The committee is aware that after this report is made public, the Board intends to seek comments from the broad Dartmouth community on our recommendations during winter 2000. After this process is completed, the Board intends to adopt the recommendations that it deems to be in the best interests of the College. As a committee, we strongly recommend that the plans then be enacted carefully, and that new policies be systematically pursued, so that a comprehensive reform of social and residential life is in fact carried out.
The Board's actions will commence a process of campus development that cannot be static, but rather must adapt to changing circumstances over time. In this spirit, the committee fully recognizes that the Board and administration must retain some flexibility in implementing any program. Although we were specifically urged by the Board not to dwell on the financial implications of our proposals, we realize that costs and competing priorities will clearly influence the timing and staging of steps that the institution undertakes. Carrying out such a complex program will be particularly dependent on the availability of financial resources over time. To the extent that funding is plentiful, the time schedule can be aggressive and it can even be accelerated. If funding is scarce, the timetable may need to be extended. That said, we recommend the following additional measures to help ensure that changes take place and that progress can be monitored.
A - Sample Summary Chart
We recommend that a checklist similar to the one depicted here be published at the time that the Board adopts a comprehensive Student Life Initiative plan. We stress that our version of this chart is included for illustrative purposes only, based on the recommendations of our report. Any chart issued by the Board would of course reflect the actual substance and timeline of actions that it considered most appropriate. Such a chart would then be used over the next several years by the Board, the administration and the broader Dartmouth community as a reminder that progress would have to be made in stages. It would also enable the community to identify delays in carrying out agreed-upon changes.
B - Annual Board Presentations and Reports to the Community
The committee proposes that each year the administration make a formal report to the Board of Trustees on progress in implementing the Student Life Initiative. These reports would detail actions underway, compare actual progress to the Board's original timetable and identify reasons for any changes or delays in planned actions. We recommend that the administration also issue these annual reports to the Dartmouth community so that it remains apprised of the status of the Student Life Initiative. In addition, the committee recommends that the Board conduct a major review in 2005 of progress in implementing the entire Student Life Initiative.
C - Conclusion
We are pleased to submit these recommendations to the Board, and we appreciate having had the opportunity to open the conversation about the future social and residential life at Dartmouth College. We are proud of this report and we believe that adopting our recommendations and carrying out our proposed changes will make an already superb institution all the greater.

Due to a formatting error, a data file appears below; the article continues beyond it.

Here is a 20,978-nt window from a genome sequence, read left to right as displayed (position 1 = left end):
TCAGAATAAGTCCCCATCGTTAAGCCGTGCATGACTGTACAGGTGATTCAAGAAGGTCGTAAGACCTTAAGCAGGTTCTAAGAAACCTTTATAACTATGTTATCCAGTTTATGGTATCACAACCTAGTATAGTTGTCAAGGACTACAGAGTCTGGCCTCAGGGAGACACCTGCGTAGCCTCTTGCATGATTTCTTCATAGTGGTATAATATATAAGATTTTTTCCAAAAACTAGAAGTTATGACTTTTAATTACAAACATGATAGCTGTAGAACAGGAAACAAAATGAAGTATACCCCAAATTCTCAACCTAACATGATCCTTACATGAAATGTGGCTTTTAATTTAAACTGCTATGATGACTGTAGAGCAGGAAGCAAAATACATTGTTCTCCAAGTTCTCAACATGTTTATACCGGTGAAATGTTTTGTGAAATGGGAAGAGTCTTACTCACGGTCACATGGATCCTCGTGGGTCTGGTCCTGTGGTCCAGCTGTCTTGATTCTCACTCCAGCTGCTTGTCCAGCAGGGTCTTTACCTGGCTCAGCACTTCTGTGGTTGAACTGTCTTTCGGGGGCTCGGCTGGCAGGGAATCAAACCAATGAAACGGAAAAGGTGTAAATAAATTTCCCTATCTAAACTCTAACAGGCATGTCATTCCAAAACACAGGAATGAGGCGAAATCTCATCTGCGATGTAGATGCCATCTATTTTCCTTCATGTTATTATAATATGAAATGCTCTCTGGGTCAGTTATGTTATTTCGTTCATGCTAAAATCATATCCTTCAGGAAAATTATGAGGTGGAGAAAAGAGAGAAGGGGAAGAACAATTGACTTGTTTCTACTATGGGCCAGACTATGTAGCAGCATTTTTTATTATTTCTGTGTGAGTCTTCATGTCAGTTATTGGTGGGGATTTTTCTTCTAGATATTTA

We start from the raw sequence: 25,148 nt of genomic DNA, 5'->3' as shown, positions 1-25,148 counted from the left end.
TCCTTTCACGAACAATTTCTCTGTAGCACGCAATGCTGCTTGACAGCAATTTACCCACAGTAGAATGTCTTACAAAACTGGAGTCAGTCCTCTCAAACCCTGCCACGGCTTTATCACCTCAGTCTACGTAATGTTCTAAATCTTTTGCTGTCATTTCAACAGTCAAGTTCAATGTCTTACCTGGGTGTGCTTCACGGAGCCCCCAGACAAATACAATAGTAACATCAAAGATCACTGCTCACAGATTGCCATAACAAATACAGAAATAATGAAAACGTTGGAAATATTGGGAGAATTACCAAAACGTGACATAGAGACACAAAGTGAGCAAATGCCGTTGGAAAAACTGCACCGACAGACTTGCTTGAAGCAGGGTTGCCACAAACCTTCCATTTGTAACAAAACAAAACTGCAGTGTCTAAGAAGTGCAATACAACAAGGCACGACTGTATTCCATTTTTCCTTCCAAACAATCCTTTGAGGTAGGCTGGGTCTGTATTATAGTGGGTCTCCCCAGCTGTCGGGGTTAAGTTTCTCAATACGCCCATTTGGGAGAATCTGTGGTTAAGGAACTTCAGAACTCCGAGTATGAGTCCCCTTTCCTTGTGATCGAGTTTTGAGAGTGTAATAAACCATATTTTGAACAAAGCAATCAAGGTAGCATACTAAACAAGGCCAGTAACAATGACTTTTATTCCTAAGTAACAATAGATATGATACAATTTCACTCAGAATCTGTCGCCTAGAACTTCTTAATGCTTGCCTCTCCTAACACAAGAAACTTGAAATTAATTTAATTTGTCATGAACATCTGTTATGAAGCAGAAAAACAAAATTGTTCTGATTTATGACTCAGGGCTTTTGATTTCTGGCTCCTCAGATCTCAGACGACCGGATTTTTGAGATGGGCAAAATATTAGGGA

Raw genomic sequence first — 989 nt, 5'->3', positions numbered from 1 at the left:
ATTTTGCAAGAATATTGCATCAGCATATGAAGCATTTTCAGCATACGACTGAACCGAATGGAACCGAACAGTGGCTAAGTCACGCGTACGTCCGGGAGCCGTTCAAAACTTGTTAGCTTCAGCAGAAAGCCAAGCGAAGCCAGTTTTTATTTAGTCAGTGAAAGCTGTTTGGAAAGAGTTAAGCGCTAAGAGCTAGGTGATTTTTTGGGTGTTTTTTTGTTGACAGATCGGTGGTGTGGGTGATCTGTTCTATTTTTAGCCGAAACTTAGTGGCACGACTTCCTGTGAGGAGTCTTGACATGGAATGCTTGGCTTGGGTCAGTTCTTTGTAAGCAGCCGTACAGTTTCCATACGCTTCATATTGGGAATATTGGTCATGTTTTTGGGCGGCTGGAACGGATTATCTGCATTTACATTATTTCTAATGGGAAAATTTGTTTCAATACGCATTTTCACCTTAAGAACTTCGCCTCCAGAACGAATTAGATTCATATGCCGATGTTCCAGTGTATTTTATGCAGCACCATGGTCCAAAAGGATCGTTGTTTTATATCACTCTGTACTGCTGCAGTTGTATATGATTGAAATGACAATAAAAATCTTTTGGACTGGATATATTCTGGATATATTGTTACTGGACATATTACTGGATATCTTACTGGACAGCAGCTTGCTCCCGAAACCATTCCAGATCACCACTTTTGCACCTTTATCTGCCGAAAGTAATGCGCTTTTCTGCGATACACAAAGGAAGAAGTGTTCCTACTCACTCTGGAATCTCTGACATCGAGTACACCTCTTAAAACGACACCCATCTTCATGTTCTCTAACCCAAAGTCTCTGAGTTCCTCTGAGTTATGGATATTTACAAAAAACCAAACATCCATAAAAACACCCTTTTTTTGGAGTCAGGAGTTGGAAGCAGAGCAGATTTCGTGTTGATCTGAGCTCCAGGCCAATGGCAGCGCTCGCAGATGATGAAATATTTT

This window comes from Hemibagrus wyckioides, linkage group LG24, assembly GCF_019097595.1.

At the same time, we think it is instructive for all who care deeply about Dartmouth to be reminded of the outcome of many previous reports and assessments of social and residential life at the College. During the course of its work, committee members sifted through many of these earlier reports. We were struck by the numerous similarities between past and present critiques of the social and residential system—as well as by the fact that many recommendations set forth by earlier committees were virtually identical to our own. A statement by the late James Epperson, Professor of English, at a faculty meeting in 1977 seemed remarkably apt: "The reforms that have periodically been attempted, as I've tried to explain, have lasted a few years and perhaps served the purpose for that time and then have been forgotten. At least they didn't correct permanently the abuses or change Dartmouth's image."
Ten years later, in February 1987, the Board of Trustees issued a statement13 in support of a then-forthcoming report from the Ad Hoc Committee on Residential Life. Portions of that statement read as follows:
[W]e have not yet succeeded in reducing the fraternity system's dominance of social life on campus; in reducing the role that alcohol plays as part of the social environment at the College; in creating an integrated residential system that breaks down the fragmentation between dormitories and fraternities/sororities; in encouraging meaningful interaction among many of the various interests and elements on campus; and in obtaining the full commitment of the faculty to our efforts to create a social life that promotes intellectual pursuits beyond the classrooms....
[T]he Board is convinced that the College's residential life system needs major restructuring to remedy these shortcomings and believes that it would be in the best interests of the College to accomplish this restructuring as soon as practicable.
Our committee recognizes fully that competing institutional priorities, and in particular financial limitations, can frequently result in good ideas and proposals being put on the back burner. We know that previous Boards, presidents and administrations felt as strongly about needed changes as we do. We also take heart from the oft-voiced sentiments of President Wright and members of the Board of Trustees that they sincerely seek change. We also believe that opportunities for making comprehensive changes are often fleeting at best. We are unanimous in our conviction that the changes we are recommending are long overdue. We urge their adoption now in order to speed the institution on its way to even greater excellence in this new century.